Home » News » Banned Books Week sheds light on censorship’s ‘slippery slope’
“Goodnight moon; goodnight cow jumping over the moon; goodnight light and the red balloon.”
The famous children’s book “Goodnight Moon” by Margaret Wise Brown is technically a “banned book” for two reasons.
When the book came out in 1947, a New York Public Library children’s librarian hated the book and thought it was too sentimental.
Therefore, NYPL did not carry it until the librarian left, Director of the Columbus-Lowndes Public Library System Erin Busbea told The Dispatch.
In the early 2000s, “Goodnight Moon” was under fire again because in a picture on the back of the book the illustrator, Clement Hurd, is holding a cigarette. HarperCollins, the publisher, and Hurd’s son together decided to digitally remove the cigarette because they said it promoted smoking to children.
Because the book was digitally altered, Starkville-Oktibbeha County Public Library children’s librarian Loraine Walker added it to her banned book story time reading on Wednesday. Loraine Walker, children’s librarian at Starkville Public Library, reads “The Story of Ferdinand” with a bull puppet on her hand for this week’s storytime. Walker read four banned books including “Goodnight Moon” and “The Story of Ferdinand,” which was challenged due to “promoting a pacifist agenda,” Walker said. Courtesy photo
“I tried to pick books that were banned for silly reasons,” Walker said. “I also think that censoring an image in a book is a slippery slope, and I am adamantly against smoking. Once you begin censoring what is already in a book, you really start challenging history, and we can’t learn from what we don’t see.”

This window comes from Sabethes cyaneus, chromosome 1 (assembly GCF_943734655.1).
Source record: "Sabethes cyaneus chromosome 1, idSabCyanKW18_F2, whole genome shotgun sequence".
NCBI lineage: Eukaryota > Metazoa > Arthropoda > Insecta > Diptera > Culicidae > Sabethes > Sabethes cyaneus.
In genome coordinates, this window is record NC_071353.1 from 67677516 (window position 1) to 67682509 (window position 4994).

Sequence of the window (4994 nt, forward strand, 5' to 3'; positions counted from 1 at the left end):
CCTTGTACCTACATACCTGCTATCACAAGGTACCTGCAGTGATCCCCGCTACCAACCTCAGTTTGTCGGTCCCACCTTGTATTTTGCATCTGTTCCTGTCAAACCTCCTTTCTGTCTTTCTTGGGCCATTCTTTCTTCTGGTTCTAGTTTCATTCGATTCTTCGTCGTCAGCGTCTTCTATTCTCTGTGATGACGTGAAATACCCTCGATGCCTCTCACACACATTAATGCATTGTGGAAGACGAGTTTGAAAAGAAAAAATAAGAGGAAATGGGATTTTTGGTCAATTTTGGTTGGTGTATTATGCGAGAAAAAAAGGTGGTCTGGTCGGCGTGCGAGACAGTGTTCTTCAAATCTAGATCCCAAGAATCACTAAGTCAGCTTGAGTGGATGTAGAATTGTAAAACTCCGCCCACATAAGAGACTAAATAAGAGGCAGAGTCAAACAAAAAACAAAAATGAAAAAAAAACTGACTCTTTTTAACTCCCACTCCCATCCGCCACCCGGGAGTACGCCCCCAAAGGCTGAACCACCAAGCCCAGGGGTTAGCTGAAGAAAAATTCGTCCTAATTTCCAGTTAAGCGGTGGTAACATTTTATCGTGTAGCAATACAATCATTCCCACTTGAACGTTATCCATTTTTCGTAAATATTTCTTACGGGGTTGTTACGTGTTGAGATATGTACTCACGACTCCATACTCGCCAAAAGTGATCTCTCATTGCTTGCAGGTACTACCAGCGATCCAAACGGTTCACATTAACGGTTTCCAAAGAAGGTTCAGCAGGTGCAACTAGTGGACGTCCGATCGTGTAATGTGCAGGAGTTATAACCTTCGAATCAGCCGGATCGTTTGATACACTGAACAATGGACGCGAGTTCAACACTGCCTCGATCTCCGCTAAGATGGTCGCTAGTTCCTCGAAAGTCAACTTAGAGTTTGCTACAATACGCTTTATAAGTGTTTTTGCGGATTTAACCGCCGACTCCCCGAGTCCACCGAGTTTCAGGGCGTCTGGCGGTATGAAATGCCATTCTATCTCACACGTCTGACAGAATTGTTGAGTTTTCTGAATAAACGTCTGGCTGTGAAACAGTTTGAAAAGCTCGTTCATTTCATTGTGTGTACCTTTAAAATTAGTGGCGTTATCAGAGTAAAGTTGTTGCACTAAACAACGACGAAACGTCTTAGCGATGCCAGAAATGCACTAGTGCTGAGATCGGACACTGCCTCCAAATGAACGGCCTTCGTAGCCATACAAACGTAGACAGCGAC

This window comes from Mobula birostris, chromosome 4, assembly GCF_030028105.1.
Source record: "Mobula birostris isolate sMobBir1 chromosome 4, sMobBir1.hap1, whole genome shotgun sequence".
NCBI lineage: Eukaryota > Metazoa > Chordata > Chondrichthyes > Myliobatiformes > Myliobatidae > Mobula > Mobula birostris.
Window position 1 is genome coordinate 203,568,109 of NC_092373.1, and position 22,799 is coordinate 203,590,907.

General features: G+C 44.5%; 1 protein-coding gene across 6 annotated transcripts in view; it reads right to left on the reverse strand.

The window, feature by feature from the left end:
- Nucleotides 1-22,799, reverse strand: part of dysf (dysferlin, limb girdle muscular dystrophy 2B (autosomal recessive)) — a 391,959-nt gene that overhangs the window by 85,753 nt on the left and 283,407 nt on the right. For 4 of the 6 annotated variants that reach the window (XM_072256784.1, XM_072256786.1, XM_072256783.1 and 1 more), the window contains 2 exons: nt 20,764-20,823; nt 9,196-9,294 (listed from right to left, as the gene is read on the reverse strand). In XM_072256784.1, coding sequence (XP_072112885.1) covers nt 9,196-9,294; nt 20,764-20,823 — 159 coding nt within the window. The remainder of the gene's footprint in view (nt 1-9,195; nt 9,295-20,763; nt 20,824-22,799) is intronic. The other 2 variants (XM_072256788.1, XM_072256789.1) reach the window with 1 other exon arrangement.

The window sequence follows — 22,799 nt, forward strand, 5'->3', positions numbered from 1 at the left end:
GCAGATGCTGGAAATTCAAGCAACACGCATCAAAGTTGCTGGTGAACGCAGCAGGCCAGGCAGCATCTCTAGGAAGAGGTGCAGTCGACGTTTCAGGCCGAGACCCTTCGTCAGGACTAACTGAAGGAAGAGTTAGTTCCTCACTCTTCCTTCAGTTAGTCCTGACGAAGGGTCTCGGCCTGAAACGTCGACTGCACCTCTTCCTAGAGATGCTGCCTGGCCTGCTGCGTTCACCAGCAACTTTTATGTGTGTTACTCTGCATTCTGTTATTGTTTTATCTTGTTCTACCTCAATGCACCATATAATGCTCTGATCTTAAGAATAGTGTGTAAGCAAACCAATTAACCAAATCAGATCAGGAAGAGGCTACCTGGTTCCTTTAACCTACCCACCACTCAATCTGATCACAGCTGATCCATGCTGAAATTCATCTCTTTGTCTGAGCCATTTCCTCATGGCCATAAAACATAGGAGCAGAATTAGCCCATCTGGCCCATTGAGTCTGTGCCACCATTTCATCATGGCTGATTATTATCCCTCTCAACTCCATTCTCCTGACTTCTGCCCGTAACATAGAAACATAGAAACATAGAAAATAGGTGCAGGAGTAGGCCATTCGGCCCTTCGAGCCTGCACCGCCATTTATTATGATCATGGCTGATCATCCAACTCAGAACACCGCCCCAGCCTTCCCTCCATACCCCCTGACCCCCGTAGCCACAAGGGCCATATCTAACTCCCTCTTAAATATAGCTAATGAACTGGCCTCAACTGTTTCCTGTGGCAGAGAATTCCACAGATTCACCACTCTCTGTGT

Libraries across the nation, including those in Columbus and Starkville, are celebrating Banned Books Week this week, shedding light on works for adults and children that have been challenged or banned at some point somewhere in the world for one reason or another. The week sets to start conversation about current and historical censorship and celebrate the freedom to read and express ideas.
A book can be challenged, and even banned, within certain school districts and libraries for various reasons including containing material people or groups deem to be sexually explicit, having offensive language or being unsuited to any age group, the American Library Association’s Office for Intellectual Freedom said.
Before a book is banned, which means it is completely removed from a system, it is challenged. Just because a book is banned from one library or school district does not mean all other libraries or districts must also no longer carry that book.
Busbea said books are challenged often because of a misunderstanding.
“I think it’s just a big misunderstanding,” she said. “People here will see that a book has a sex scene or even profanity, and they think it’s terrible. It’s a common thing, and I think people just misunderstand and want to be heard. Everybody is allowed to be heard, but if people could listen and talk through explaining themselves and hear both sides.”
Both Busbea and Walker said the duty of the library is to represent the public and not an individual or specific group. When it comes to minors, it is up to the parents to determine what books are best for their child. That policy is also outlined in the ALA’s Library Bill of Rights.